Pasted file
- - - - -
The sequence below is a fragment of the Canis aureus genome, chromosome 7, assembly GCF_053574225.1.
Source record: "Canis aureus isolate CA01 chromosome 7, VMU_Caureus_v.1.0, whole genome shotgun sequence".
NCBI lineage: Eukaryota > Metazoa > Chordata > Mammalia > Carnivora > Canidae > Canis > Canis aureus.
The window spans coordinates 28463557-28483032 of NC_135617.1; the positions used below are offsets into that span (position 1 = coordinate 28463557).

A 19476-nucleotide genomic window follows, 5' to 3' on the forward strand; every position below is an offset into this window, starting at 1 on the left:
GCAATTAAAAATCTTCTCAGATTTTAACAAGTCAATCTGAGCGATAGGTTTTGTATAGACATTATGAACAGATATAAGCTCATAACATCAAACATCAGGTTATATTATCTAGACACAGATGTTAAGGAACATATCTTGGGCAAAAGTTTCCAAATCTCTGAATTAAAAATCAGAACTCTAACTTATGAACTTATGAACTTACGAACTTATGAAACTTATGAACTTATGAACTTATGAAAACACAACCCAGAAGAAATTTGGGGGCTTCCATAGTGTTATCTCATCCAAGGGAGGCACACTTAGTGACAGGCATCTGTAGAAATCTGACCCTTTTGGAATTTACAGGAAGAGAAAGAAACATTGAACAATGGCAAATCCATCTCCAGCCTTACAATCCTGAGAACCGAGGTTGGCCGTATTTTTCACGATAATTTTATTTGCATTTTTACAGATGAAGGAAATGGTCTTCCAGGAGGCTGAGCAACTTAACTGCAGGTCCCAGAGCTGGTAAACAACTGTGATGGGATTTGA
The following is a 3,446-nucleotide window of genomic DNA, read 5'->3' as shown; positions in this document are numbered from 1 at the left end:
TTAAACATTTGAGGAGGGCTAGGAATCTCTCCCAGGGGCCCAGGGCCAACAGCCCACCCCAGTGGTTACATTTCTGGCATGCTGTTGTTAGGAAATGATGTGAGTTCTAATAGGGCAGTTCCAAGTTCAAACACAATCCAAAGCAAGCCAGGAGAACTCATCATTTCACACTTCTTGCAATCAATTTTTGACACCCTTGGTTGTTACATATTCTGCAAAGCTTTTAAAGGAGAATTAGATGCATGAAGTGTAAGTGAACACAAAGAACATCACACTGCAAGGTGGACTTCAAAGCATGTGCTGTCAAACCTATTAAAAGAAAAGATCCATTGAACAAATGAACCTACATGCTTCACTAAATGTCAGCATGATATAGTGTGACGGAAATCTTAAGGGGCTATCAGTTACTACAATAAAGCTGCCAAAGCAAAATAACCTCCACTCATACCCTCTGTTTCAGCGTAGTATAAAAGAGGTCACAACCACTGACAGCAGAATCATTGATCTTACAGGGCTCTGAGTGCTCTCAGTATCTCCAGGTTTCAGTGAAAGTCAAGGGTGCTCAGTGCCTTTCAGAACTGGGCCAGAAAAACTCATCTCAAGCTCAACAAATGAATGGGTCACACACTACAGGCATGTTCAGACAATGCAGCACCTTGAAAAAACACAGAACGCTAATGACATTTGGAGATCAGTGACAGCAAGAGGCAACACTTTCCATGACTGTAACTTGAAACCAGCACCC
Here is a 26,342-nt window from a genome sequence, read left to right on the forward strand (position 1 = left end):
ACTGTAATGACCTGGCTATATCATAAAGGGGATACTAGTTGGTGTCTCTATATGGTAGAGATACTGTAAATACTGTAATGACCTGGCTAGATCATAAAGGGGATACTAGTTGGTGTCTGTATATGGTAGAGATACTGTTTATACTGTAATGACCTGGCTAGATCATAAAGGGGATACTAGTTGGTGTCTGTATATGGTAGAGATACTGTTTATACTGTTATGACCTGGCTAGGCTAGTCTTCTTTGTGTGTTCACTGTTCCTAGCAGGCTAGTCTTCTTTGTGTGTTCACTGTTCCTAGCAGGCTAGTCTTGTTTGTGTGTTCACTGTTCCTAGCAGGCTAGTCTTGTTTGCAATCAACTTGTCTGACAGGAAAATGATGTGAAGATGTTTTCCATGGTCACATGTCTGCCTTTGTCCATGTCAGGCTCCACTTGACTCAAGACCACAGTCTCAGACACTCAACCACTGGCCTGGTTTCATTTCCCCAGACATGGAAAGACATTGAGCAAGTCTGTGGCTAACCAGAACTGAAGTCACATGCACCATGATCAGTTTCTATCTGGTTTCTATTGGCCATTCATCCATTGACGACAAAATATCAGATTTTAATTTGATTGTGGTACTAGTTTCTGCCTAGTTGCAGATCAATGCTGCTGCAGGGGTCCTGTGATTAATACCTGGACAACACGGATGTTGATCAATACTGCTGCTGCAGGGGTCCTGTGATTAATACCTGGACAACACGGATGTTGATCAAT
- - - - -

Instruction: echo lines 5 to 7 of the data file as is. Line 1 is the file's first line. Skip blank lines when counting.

A 19476-nucleotide genomic window follows, 5' to 3' on the forward strand; every position below is an offset into this window, starting at 1 on the left:
GCAATTAAAAATCTTCTCAGATTTTAACAAGTCAATCTGAGCGATAGGTTTTGTATAGACATTATGAACAGATATAAGCTCATAACATCAAACATCAGGTTATATTATCTAGACACAGATGTTAAGGAACATATCTTGGGCAAAAGTTTCCAAATCTCTGAATTAAAAATCAGAACTCTAACTTATGAACTTATGAACTTACGAACTTATGAAACTTATGAACTTATGAACTTATGAAAACACAACCCAGAAGAAATTTGGGGGCTTCCATAGTGTTATCTCATCCAAGGGAGGCACACTTAGTGACAGGCATCTGTAGAAATCTGACCCTTTTGGAATTTACAGGAAGAGAAAGAAACATTGAACAATGGCAAATCCATCTCCAGCCTTACAATCCTGAGAACCGAGGTTGGCCGTATTTTTCACGATAATTTTATTTGCATTTTTACAGATGAAGGAAATGGTCTTCCAGGAGGCTGAGCAACTTAACTGCAGGTCCCAGAGCTGGTAAACAACTGTGATGGGATTTGA
The following is a 3,446-nucleotide window of genomic DNA, read 5'->3' as shown; positions in this document are numbered from 1 at the left end: